Free the Jester's Thanksgiving Throwdown returns for another year of spotlighting Spokane talent

click to enlarge Thanksgiving Throwdown VII's intergalactic poster art. - RICKY DESCHAMP ILLUSTRATION
Ricky Deschamp illustration
Thanksgiving Throwdown VII's intergalactic poster art.

The thing people really love about a traditional Thanksgiving dinner is the scope of the offerings. There's something for a diverse set of palates. Want something hearty? The turkey's right there. How about something sweet? Pumpkin pie. Tart? Cranberries. Creamy? Mashed potatoes and gravy. On and on. And being able to share that with the people you care about? It makes for a wonderful celebration.

Thanksgiving Throwdown is the musical equivalent of the holiday feast. For seven years, the pre-Thanksgiving treat has allowed Spokanites to gorge themselves on local music.

Organized by Spokane band Free the Jester, the free concert — taking place Wednesday, Nov. 24 — has been part of the band's mission just about as long as the band has existed. The first time FtJ played the Knitting Factory was for Thanksgiving Throwdown's predecessor, the Butterball Bash (a local pre-Thanksgiving show put on for years by promoter Terry "Big T" Swan). But when Swan decided to end Butterball Bash, FtJ decided to pick up the torch, rebrand and start Thanksgiving Throwdown. Apart from Throwdown's first year, when the short-lived Palomino Club hosted it, the concert tradition has taken place each year at the Knitting Factory. It has grown from around 300 attendees in its first year to over 1,000 people at its last two editions.

For Free the Jester singer and guitarist Camerxn Scott Moore, part of Thanksgiving Throwdown's appeal is its ideal timing.

"It's a perfect time to do a show," says Moore. "It's the night before Thanksgiving — everyone has the next day off. There's lots of kids that come back in town from colleges, people are visiting families, and everyone has the weekend planned out. But that night before, usually people want to go hang out with friends before all the family traditions."

Free the Jester has always been a band centered on the live experience. Despite having a discography of less than 20 recorded songs, they've become a fixture in the local scene. Mixing a blend of pop punk, shredding and screams with a motto of "Thanks4partyn," the band brings high energy to their performances, including their nights headlining Throwdown.

"I know lots of friends that have bands where they've been working on music for three years and haven't played one show," says Moore. "And, in my mind, the reason why we started playing music is because we just wanted to have fun playing music with people [live]."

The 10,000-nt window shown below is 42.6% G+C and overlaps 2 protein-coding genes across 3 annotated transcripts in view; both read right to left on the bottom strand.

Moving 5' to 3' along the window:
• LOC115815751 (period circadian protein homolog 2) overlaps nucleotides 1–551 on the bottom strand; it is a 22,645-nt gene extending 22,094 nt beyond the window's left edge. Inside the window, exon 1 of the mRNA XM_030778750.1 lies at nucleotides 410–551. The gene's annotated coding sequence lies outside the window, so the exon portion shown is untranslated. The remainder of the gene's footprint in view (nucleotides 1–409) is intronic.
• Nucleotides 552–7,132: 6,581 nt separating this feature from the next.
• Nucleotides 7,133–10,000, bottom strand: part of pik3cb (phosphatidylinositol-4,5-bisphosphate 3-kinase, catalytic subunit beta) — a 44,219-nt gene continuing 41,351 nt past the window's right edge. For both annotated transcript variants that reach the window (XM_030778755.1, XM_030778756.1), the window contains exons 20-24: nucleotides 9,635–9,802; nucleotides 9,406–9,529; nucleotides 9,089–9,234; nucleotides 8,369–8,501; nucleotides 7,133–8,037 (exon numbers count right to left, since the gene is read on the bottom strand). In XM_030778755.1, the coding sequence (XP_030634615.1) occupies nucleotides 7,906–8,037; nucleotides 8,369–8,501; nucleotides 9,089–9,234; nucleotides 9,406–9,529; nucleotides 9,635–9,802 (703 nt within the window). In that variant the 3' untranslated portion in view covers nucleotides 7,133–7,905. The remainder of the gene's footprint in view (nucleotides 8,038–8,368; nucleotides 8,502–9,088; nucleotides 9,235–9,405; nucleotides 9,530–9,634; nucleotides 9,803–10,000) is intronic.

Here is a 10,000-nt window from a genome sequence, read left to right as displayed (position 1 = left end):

Thanksgiving Throwdown's free admission is a way to thank scene regulars while opening up the local music world to the entire Spokane community.

"We're doing it because we have fun doing this, and we want to put on one really big fun show a year," says Moore. "Money is not a driving force when it comes to this show. This show is all about community and bringing people together."

"I love highlighting new up-and-coming artists in the town, as well as bringing together veterans of the Spokane music scene, and even crossing over genres and breaking down barriers," he adds. "Especially this year, we have an even genre of three rock bands to three, like, hip-hop/pop acts. It's just going to be a nice blend of different genres, and every artist, I believe, has a completely unique sound."

While past Throwdown editions have seen Free the Jester invite a few bands from outside the city, the 2021 edition features a 100 percent local lineup, which might also be its most diverse show yet.

Of course, Free the Jester headlines, but veteran Spokane band the Nixon Rodeo also brings the intensity of its hard rock, which will surely lead to some mosh pits. But the hip-hop on the bill is also headline-worthy, with Spokane's hottest rapper, Jango, delivering some of his smooth, never-rushed flow, and Eazz (of CCB Krew) stepping out to prove his voice resonates on a solo level. Rising pop-rock quartet Paloma — who built up enough buzz to sell out their very first show in October — will surely try to get some dancing going with its chill grooves. Kaleb J. opens the proceedings with his melodic-minded rapping.

Throwdown's scope has also expanded to include a pre-show acoustic dinner (featuring Stubborn Will, Jimmy Nuge, Ian Smith and Jacob Vanknowe) and an all hip-hop afterparty (featuring Nathan Chartrey, All Day Trey, 1800 YoungSmoke, Ju, Tr3ezy, BBD Yella and Royal T) with both events taking place at The District Bar, essentially making for one big Warped Tour-esque local music festival under one roof.

Free the Jester has laid out a lovely spread for Thanksgiving Throwdown VII, so there's no reason to go musically hungry this holiday. Get stuffed. ♦

Thanksgiving Throwdown VII • Wed, Nov. 24 at 6:30 pm • Free • All-ages • Knitting Factory • 919 W. Sprague Ave. • • 509-244-3279

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About The Author

Seth Sommerfeld

Seth Sommerfeld is the Music Editor for The Inlander, and an alumnus of Gonzaga University and Syracuse University. He has written for The Washington Post, Rolling Stone, Fox Sports, SPIN, Collider, and many other outlets. He also hosts the podcast, Everyone is Wrong...